Information service systems include libraries, clearinghouses, online retrieval services, information and referral services, and centers whose primary role is information storage, retrieval, and dissemination or laboratories whose primary role is repackaging of information. Information service systems vary in how users access and use them (i.e., by phone, by mail, by computer modem, or in person) as well as in the nature of their collections of information. Some systems are highly specialized (e.g., National Library of Medicine) while others are fairly general (e.g., public library). Some systems are electronically accessed and may represent collections from other smaller systems (e.g., DIALOG, BRS, NEXIS).
Libraries are becoming more technologically sophisticated. Computers are replacing card catalogs. Now users touch computer screens to access reference information and touch one key to print out the selected references. Users access entire books, documents, or references on CD-ROM disks or microfiche/film. Users are borrowing videotapes, records, and works of art as well as print materials. Specialized libraries offer curriculum, audiovisual aids, assistive devices, and other teaching resources. Librarians are becoming not only specialized in information sources, classification, storage, and retrieval but also in one or more disciplines.
Individuals responsible for library instruction in school systems are turning away from source and pathfinder approaches to instructing students in library use. Those approaches have been simplistic, specific to a given library, and answer oriented. Instead they are exploring instructional strategies that promote thinking about and managing information for lifelong learning and problem solving. They are building on the research findings of cognitive and developmental psychologists in their curricula (Kuhlthau, 1987:27). "Marland, a British educator and curriculum specialist, has been concerned that schools are not teaching students to be effective library and information users" (Cleaver, 1987:30).
His proposed curriculum would emphasize such concepts as selection, rejection, evaluation, organization, topic definition, and question definition. The student who masters these would be prepared to examine information critically, look for relationships, and put bits of information together in new ways that could result in new insights or knowledge (Ibid, 30).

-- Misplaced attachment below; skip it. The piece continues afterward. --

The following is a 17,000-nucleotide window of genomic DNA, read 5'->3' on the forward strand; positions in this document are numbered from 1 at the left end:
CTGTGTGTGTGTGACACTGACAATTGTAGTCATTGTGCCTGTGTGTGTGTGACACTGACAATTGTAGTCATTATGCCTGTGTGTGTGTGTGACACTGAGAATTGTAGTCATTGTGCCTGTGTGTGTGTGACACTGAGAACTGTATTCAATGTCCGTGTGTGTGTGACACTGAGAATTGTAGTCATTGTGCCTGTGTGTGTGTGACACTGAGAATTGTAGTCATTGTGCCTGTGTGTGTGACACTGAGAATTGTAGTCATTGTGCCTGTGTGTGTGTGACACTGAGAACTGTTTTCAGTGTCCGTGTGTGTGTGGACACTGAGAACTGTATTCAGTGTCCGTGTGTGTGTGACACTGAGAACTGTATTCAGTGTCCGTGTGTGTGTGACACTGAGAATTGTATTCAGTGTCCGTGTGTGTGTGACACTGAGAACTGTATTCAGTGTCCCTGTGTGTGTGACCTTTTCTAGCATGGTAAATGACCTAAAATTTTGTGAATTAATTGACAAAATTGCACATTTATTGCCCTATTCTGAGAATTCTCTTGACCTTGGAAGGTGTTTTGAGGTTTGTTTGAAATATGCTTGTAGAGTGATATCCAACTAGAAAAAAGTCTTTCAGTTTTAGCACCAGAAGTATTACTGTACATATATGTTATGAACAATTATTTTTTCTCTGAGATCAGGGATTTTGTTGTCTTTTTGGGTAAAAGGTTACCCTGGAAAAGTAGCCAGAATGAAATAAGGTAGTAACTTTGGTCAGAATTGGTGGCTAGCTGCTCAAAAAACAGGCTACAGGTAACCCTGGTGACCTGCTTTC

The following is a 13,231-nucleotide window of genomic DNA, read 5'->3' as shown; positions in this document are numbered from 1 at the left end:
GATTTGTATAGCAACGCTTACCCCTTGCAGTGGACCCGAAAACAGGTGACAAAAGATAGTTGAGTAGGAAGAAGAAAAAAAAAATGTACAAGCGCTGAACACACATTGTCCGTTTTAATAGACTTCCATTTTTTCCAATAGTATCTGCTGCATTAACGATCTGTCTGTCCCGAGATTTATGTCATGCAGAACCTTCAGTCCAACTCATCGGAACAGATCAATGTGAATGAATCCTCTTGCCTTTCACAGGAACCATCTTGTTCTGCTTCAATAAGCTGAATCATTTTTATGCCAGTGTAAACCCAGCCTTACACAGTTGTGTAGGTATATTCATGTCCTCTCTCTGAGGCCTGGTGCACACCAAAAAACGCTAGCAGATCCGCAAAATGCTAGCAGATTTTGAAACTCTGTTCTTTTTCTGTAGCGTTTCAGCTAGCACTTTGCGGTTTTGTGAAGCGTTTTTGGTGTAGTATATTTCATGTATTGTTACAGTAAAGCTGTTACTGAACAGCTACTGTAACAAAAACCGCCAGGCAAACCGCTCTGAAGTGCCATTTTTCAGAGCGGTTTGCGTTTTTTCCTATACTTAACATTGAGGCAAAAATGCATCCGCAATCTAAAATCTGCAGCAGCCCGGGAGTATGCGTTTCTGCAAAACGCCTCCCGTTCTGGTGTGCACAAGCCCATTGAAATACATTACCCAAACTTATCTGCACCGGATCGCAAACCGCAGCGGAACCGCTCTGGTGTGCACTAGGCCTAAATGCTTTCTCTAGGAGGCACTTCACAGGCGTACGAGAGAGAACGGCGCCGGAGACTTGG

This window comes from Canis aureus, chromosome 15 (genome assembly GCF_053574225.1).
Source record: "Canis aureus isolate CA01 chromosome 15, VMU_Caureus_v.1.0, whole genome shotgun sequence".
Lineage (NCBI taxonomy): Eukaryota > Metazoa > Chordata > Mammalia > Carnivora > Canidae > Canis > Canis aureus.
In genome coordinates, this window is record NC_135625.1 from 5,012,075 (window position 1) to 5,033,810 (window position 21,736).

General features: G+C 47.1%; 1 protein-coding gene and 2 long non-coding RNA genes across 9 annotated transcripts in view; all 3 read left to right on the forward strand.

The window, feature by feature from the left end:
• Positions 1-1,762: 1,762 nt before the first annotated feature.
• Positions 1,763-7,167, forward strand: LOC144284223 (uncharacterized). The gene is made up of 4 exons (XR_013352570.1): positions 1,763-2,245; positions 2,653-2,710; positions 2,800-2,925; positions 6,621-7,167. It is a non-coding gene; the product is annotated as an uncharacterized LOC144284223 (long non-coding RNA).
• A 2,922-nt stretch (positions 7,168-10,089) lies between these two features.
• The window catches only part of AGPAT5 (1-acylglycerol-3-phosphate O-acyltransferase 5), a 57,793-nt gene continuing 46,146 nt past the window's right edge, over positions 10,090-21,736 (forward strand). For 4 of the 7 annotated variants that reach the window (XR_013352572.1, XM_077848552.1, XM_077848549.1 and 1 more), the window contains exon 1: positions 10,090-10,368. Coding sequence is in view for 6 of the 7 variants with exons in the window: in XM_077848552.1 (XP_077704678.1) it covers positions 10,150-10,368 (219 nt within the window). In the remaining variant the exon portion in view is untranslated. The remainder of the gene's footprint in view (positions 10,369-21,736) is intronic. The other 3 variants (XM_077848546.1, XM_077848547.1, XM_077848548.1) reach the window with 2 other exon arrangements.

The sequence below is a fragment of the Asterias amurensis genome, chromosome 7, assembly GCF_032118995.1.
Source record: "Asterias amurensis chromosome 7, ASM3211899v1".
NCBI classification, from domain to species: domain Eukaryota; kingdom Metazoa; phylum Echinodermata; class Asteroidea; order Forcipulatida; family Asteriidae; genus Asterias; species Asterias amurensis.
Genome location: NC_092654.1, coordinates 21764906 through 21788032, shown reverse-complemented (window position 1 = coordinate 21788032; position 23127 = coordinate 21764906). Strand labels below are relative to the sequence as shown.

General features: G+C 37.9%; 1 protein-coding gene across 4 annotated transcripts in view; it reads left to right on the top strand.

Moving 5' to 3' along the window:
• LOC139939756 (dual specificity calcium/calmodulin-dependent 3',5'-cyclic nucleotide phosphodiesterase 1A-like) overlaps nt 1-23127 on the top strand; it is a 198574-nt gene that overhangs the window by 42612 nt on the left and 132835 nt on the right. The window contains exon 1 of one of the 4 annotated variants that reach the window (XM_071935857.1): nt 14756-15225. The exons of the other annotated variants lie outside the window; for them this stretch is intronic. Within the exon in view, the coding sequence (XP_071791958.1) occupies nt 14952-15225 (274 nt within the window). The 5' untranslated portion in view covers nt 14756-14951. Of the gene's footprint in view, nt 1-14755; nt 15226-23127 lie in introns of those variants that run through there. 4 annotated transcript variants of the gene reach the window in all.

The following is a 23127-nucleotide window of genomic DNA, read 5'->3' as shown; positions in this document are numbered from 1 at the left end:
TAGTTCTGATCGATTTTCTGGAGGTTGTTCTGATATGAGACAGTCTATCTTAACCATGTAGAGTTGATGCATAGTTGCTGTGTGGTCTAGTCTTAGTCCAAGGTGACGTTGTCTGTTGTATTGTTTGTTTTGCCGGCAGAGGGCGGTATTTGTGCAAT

Smith echoes a similar sentiment:
It is not sufficient merely to teach students how to locate and retrieve information; we must also help them develop skill in manipulating that information by questioning, challenging, analyzing, comparing, contrasting, evaluating, summarizing, and synthesizing it. Unfortunately, only a small percentage of students presently leave school with these skills (Smith, 1987: 38).
People who could benefit from the use of libraries may fail to take advantage of it unless they learn in youth or in special instructional programs how to find and use information. Chatman (1987) explored the information needs and information seeking behaviors of janitorial workers at a large southern university. He found that respondents did not use the available library though they had health, career, and relationship needs which library resources could help address.
B. Online databases
Four electronic databases lead the market in knowledge storage and retrieval systems: DIALOG, Bibliographic Retrieval System (BRS), NEXIS, and ORBIT. Glossbrenner views the relationship of BRS and DIALOG as somewhat analogous with Apple and IBM in personal computers (1987). BRS has fewer databases, a User Advisory Board, and "at times suffers from a lack of focus and a lack of follow-through in its online offerings" (Ibid, 201-2). DIALOG, on the other hand, according to Glossbrenner "is quite simply the world's premier electronic information system. No one else offers such a wide selection of databases. And no one else can match the breadth, depth, and quality of its training, search aids, and customer support" (Ibid, 165). Unlike BRS and DIALOG, NEXIS is a full-text database and has been from its 1979 start. NEXIS represented an expansion of the LEXIS database system for lawyers that began before personal computers were in wide use. NEXIS includes the full text of The New York Times, full-text magazines, wire services, industry newsletters, banking firm reports, and the Encyclopedia Britannica.